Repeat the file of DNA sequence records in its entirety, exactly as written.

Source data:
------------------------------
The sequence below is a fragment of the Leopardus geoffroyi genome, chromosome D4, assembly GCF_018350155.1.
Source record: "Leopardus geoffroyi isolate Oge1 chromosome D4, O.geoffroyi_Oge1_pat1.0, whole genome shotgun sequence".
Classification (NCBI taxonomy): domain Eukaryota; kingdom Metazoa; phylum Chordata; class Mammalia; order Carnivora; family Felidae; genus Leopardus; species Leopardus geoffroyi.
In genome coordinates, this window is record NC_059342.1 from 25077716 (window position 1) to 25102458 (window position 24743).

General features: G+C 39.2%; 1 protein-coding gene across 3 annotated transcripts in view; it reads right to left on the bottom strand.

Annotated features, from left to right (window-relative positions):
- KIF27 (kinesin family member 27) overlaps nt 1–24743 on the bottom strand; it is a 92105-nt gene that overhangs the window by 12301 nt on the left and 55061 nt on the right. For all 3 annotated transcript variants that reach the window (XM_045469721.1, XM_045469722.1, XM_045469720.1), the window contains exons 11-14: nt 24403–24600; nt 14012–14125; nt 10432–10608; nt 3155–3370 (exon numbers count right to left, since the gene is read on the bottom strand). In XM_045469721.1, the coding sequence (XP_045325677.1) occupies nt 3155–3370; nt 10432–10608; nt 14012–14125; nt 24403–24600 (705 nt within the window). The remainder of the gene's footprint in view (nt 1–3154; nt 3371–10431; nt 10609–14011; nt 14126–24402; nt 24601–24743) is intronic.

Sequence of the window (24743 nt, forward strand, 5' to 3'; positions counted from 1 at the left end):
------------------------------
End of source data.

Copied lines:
The sequence below is a fragment of the Leopardus geoffroyi genome, chromosome D4, assembly GCF_018350155.1.
Source record: "Leopardus geoffroyi isolate Oge1 chromosome D4, O.geoffroyi_Oge1_pat1.0, whole genome shotgun sequence".
Classification (NCBI taxonomy): domain Eukaryota; kingdom Metazoa; phylum Chordata; class Mammalia; order Carnivora; family Felidae; genus Leopardus; species Leopardus geoffroyi.
In genome coordinates, this window is record NC_059342.1 from 25077716 (window position 1) to 25102458 (window position 24743).

General features: G+C 39.2%; 1 protein-coding gene across 3 annotated transcripts in view; it reads right to left on the bottom strand.

Annotated features, from left to right (window-relative positions):
- KIF27 (kinesin family member 27) overlaps nt 1–24743 on the bottom strand; it is a 92105-nt gene that overhangs the window by 12301 nt on the left and 55061 nt on the right. For all 3 annotated transcript variants that reach the window (XM_045469721.1, XM_045469722.1, XM_045469720.1), the window contains exons 11-14: nt 24403–24600; nt 14012–14125; nt 10432–10608; nt 3155–3370 (exon numbers count right to left, since the gene is read on the bottom strand). In XM_045469721.1, the coding sequence (XP_045325677.1) occupies nt 3155–3370; nt 10432–10608; nt 14012–14125; nt 24403–24600 (705 nt within the window). The remainder of the gene's footprint in view (nt 1–3154; nt 3371–10431; nt 10609–14011; nt 14126–24402; nt 24601–24743) is intronic.

Sequence of the window (24743 nt, forward strand, 5' to 3'; positions counted from 1 at the left end):